MetaStocker

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« Reply #32 on: December 06, 2012, 16:15 »
0
I don't know anyone in the US who wants a VAT tax.  It's very regressive and punishes spending, which is not what we need to get the economy going.

You already have 'VAT' in the US. It's just that you call it 'sales tax' and it's controlled by individual states rather than Federally (and is a lot less than in most European countries). In the US property taxes are vastly higher than in Europe. Swings and roundabouts.

One of the good things about VAT is that it is difficult for the wealthy to avoid. They might be able to hire accountants for creative tax-avoidance schemes for their income but at least they get taxed when they spend it.

Jim Rogers, the US billionaire investor, has always advocated taxing on spending rather than investing. Maybe if that had been the case before the recession it might not have happened. The recession was largely caused by people spending money that they didn't have and over-heating the economy.

What surprises me is how much americas are surprised in the whole rest of the world taxes are so high.

It's usual for us in europe saying that some thing could only work or succeed in America as in europe you couldn't fly due to taxation and red tape.

So, really you guys complain having it tough but you're still the most business-friendly place on heart apart the many "financial paradises" like HongKong or Singapore.

Unfortunately the US is so hostile to foreigners nowadays including europeans, much better and easier to move in Canada from any point of view, but even there .. you see .. these guys think they're giving you a favour ... imagine that ! a european downgrading to canada or US or Australia.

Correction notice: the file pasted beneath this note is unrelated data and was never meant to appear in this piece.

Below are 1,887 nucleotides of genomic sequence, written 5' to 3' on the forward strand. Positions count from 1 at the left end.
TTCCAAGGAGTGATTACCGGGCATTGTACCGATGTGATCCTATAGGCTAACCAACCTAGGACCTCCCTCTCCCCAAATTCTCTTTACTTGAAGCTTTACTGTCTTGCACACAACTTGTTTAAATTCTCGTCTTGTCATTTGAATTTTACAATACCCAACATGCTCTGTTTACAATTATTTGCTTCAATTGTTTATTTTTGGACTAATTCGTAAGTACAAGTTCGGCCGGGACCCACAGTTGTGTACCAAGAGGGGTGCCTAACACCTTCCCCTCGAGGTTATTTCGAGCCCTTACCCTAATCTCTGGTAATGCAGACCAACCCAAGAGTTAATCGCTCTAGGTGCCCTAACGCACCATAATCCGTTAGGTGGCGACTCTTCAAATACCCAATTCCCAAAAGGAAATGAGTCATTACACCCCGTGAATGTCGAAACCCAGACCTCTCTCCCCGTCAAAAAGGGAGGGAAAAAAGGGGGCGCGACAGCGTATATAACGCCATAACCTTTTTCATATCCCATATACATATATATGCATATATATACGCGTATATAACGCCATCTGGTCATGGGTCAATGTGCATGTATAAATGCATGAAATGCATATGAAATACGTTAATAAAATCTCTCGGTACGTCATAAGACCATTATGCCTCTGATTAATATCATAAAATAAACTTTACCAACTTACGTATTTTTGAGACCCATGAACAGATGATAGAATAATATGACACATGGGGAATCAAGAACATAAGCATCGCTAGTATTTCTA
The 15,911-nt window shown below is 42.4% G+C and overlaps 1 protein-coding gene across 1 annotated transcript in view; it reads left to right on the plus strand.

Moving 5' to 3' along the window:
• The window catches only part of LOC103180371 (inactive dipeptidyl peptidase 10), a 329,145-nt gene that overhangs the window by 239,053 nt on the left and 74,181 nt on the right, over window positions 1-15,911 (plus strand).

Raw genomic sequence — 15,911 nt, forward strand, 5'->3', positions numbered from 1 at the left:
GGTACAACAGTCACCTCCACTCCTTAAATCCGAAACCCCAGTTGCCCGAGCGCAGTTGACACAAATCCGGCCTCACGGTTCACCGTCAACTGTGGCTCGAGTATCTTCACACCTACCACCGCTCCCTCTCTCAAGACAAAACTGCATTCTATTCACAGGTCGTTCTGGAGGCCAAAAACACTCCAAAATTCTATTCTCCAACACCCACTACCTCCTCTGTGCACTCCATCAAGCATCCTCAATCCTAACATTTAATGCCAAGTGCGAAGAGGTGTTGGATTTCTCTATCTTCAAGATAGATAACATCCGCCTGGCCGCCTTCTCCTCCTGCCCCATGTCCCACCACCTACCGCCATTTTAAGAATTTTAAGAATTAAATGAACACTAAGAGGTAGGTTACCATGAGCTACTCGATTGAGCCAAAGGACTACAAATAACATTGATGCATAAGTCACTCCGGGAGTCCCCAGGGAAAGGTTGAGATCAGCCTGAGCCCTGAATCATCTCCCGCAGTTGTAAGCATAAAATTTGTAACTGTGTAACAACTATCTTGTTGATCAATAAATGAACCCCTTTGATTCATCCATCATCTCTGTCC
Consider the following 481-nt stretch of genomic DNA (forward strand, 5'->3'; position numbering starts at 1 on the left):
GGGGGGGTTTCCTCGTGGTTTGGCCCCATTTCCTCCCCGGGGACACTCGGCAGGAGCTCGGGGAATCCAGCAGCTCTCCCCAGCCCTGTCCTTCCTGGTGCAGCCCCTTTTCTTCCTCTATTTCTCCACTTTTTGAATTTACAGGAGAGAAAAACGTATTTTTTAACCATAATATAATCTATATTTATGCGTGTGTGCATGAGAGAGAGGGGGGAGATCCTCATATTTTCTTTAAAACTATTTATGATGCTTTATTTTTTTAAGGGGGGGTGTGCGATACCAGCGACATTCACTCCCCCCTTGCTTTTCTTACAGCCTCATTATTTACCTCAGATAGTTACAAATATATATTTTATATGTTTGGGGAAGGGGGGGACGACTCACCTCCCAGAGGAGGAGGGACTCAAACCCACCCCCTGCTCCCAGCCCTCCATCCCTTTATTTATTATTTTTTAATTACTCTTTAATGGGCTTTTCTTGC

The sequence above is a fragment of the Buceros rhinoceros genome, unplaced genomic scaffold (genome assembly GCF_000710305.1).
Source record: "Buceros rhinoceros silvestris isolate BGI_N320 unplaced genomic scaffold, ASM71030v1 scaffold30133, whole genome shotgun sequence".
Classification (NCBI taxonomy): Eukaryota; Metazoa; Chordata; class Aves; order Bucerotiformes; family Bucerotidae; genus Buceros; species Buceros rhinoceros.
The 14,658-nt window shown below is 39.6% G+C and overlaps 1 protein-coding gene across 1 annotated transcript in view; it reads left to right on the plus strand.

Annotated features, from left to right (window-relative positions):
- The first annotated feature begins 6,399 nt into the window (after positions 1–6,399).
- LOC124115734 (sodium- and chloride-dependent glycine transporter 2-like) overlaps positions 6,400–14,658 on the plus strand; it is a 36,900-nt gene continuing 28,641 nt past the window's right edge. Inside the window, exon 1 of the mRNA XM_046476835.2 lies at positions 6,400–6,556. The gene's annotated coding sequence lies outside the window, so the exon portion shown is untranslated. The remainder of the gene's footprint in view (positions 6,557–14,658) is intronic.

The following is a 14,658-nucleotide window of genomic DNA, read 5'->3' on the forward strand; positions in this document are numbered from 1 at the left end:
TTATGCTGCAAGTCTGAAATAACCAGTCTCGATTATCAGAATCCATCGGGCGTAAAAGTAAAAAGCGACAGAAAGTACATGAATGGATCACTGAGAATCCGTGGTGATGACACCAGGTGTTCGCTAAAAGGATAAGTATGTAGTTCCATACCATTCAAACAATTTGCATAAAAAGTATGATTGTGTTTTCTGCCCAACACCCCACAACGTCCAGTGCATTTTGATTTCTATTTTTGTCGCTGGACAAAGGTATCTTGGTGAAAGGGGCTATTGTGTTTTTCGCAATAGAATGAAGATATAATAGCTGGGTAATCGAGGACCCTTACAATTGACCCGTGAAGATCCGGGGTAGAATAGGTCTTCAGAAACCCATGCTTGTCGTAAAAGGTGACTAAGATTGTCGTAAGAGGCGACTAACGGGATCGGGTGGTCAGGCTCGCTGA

MetaStocker

    This user is banned.
« Reply #33 on: December 06, 2012, 16:19 »
0

You already have 'VAT' in the US. It's just that you call it 'sales tax' and it's controlled by individual states rather than Federally (and is a lot less than in most European countries). In the US property taxes are vastly higher than in Europe. Swings and roundabouts.


The only time I have heard VAT tax discussed in the US it they were referring to a national tax, and it was going to be IN ADDITION to the state sales and property taxes. 

It is regressive because, although the wealthy can't avoid paying it, the middle class and poor end up spending far greater proportions of their income than the wealthy do.  Which, of course, explains why billionaires would be in favor of it.

Wasn't Warren Buffett complaining he was paying as much taxes as his secretary ?

And about tax recycling and money laundering, is it me or all the mega-rich guys run their own charity including Bill Gates, Soros, and claim to be "philantropists" ?

« Reply #34 on: December 06, 2012, 16:33 »
0
The only time I have heard VAT tax discussed in the US it they were referring to a national tax, and it was going to be IN ADDITION to the state sales and property taxes.